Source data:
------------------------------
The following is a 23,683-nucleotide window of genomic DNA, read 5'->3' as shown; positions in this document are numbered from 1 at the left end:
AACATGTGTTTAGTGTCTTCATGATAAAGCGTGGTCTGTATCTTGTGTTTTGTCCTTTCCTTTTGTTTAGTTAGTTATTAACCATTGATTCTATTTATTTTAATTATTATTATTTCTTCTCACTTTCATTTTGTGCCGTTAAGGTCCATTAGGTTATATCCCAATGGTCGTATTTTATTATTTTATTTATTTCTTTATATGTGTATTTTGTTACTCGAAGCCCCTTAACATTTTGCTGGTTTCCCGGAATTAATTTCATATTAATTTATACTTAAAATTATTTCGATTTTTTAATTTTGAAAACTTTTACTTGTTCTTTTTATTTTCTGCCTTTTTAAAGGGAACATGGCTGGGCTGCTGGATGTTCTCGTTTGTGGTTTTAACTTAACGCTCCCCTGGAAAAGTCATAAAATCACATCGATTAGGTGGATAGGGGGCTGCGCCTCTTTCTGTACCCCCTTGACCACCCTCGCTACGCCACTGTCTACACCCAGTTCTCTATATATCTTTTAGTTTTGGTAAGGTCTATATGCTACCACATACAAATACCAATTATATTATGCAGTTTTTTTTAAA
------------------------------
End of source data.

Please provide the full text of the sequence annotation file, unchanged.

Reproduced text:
The following is a 23,683-nucleotide window of genomic DNA, read 5'->3' as shown; positions in this document are numbered from 1 at the left end:
AACATGTGTTTAGTGTCTTCATGATAAAGCGTGGTCTGTATCTTGTGTTTTGTCCTTTCCTTTTGTTTAGTTAGTTATTAACCATTGATTCTATTTATTTTAATTATTATTATTTCTTCTCACTTTCATTTTGTGCCGTTAAGGTCCATTAGGTTATATCCCAATGGTCGTATTTTATTATTTTATTTATTTCTTTATATGTGTATTTTGTTACTCGAAGCCCCTTAACATTTTGCTGGTTTCCCGGAATTAATTTCATATTAATTTATACTTAAAATTATTTCGATTTTTTAATTTTGAAAACTTTTACTTGTTCTTTTTATTTTCTGCCTTTTTAAAGGGAACATGGCTGGGCTGCTGGATGTTCTCGTTTGTGGTTTTAACTTAACGCTCCCCTGGAAAAGTCATAAAATCACATCGATTAGGTGGATAGGGGGCTGCGCCTCTTTCTGTACCCCCTTGACCACCCTCGCTACGCCACTGTCTACACCCAGTTCTCTATATATCTTTTAGTTTTGGTAAGGTCTATATGCTACCACATACAAATACCAATTATATTATGCAGTTTTTTTTAAA